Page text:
The meaning of Mutual Divorce

  • Hindu Marriage Act, 1955, Section 13-B provides the parties the means to divorce by mutual assent through filing a petition in court. Mutual consent implies that both the parties agree for an amicable parting.
  • Mutual Divorce is an easy way of terminating a marriage and dissolving it legally. An essential requirement is the general consent of the husband & wife. There are two aspects to which Husband & Wife have to reach a consensus, and they are the alimony/ maintenance issues. According to Law, there is no minimum or maximum limit of support. It can be any figure or no figure at all. The next most significant consideration is the Custody of the child. It can also be accomplished efficiently between the individuals. The Custody of child in Mutual Separation can be shared or joint or exclusive depending upon the agreement of the parties.

When can you file for divorce by mutual consent?

  • The individuals thinking to dissolve their marriage are obliged to wait for at least one year from the date of the wedding.
  • They have to prove that they have been living separately for a year or more prior the presentation of the appeal for divorce and that through this period of separation they were unable to live together as a couple.

Where is the Divorce Petition filed?

  • Divorce Petition is filed in the family court of the city or district where both the partners have lived together for the last time and which has been their marital home.

Are there different laws of divorce in India for various religions?

  • There are separate laws of divorce for several religions in India. Hindus, Sikh, Jain, Buddhists are governed by the Hindu Marriage Act, 1955. Christians are administered by Indian Divorce Act-1869 & The Indian Christian Marriage Act, 1872. Muslims are commanded by Personnel Laws of Divorce and also the Dissolution of Marriage Act, 1939 & The Muslim Women Act, 1986.Likewise, Parsis have their law that is The Parsi Marriage & Divorce Act-1936.Another secular law called Special Marriage Act, 1954 is also there to cater to divorces in India.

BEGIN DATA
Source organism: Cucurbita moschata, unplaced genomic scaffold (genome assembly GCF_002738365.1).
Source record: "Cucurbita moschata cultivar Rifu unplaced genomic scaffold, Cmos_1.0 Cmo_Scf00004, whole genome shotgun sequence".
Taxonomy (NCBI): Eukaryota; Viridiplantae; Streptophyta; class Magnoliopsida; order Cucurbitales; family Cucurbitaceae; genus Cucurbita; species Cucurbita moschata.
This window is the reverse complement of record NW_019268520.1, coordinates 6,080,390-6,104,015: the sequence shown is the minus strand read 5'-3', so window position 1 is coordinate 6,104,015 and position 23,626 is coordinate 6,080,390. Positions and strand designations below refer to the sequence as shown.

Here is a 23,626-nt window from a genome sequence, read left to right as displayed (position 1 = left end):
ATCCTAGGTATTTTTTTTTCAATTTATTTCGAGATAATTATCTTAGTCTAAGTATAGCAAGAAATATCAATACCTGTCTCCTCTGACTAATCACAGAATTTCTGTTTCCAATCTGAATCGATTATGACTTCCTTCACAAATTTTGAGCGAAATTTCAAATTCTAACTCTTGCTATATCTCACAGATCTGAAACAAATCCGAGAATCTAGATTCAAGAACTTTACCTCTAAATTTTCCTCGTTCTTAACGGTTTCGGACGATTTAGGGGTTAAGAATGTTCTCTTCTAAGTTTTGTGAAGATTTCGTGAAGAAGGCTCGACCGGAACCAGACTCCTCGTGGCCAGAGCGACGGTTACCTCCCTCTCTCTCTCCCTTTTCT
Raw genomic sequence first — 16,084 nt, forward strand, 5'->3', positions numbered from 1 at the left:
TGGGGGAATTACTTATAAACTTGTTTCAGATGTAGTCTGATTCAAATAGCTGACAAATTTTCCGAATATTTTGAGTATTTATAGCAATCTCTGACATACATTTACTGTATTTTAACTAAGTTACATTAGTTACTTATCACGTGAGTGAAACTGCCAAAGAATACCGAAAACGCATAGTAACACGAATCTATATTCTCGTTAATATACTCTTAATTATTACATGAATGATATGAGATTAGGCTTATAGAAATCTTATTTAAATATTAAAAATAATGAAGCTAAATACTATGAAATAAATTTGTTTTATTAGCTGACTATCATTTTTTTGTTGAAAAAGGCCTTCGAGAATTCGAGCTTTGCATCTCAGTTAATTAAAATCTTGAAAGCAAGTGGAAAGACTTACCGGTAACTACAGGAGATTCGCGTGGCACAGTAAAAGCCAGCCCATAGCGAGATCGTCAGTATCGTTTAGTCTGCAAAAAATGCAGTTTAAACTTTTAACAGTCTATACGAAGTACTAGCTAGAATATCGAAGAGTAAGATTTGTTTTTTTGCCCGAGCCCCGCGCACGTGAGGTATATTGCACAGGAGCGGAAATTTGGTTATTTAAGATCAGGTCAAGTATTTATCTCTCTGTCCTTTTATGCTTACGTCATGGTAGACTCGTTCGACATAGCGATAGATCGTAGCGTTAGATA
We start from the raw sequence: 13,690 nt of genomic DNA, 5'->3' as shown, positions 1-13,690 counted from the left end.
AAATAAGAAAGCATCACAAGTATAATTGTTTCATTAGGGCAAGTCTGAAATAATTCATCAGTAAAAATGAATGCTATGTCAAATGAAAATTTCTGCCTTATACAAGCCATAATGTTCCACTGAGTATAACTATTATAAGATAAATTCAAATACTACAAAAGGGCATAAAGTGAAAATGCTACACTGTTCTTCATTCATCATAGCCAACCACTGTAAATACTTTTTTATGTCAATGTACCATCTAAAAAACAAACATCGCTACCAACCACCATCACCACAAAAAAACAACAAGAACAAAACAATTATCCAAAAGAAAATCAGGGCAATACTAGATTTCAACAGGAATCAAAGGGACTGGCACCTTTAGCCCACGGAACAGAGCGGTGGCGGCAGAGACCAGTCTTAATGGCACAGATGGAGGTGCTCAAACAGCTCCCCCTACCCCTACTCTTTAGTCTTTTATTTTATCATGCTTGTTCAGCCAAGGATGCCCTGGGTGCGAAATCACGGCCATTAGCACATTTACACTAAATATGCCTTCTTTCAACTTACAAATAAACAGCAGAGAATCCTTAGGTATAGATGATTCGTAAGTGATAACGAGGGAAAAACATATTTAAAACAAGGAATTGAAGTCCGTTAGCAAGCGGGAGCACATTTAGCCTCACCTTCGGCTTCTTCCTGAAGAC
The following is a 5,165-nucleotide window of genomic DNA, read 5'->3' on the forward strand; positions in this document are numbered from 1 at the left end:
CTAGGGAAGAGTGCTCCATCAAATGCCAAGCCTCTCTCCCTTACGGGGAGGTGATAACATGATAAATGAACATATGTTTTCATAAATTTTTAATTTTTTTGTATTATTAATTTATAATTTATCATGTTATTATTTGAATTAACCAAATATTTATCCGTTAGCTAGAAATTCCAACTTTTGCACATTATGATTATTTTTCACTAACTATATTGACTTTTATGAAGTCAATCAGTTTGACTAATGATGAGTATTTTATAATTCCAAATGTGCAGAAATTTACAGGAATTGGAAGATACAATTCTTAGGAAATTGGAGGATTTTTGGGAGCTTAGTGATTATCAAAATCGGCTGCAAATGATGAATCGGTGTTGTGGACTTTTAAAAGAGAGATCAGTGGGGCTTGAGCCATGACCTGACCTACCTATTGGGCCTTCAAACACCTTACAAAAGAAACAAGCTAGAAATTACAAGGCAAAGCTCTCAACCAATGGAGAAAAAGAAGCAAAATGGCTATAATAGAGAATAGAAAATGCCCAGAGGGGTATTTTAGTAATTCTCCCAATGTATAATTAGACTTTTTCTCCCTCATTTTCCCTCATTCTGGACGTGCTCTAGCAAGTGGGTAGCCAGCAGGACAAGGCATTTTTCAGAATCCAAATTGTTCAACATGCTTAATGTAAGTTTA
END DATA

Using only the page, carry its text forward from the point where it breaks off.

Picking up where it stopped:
How is a divorce petition by mutual consent filed? What follows in the Court?

  • The divorce petition is in the form of an affidavit. It is presented only in a family court. After filing the appeal and recording the statement of both the parties, the court adjourns the matter for six months.
  • Six months later the individuals are asked to present themselves again to the court for making a second motion verifying of the divorce petition filed earlier. The court then grants the decree of Divorce.

What if one party withdraws the mutual consent petition after filing in the court? What happens then?

  • During six months when the appeal is pending in the court, any of the partners is fully entitled to withdraw the mutual consent through an application to the court saying that she/he do not wish to divorce through mutual consent. In such situation, the court gives no divorce decree.

What should the other party do under such circumstances?

  • Under such circumstance, there is nothing available to the other party except to file an ordinary appeal for divorce under the provisions of the Hindu Marriage Act, 1950, Section 13.
  • In such situations divorce is granted only on defined grounds like torture, desertion, infidelity, the other spouse being mentally unsound, change of religion by another partner, venereal disease, a partner having renounced the world or being missing for more than seven years.

Can the spouse permit for remarriage without getting divorced from the present partner?

  • Remarriage without getting the Judgment of Divorce is a punishable offense with seven years of confinement.

If either of the mates is unheard of for a long time, can divorce be filed?

  • If the absence of the spouse without any information to the other spouse of his/her whereabouts for seven years continuously has any proof, an appeal is another possibility in this respect in the family court.

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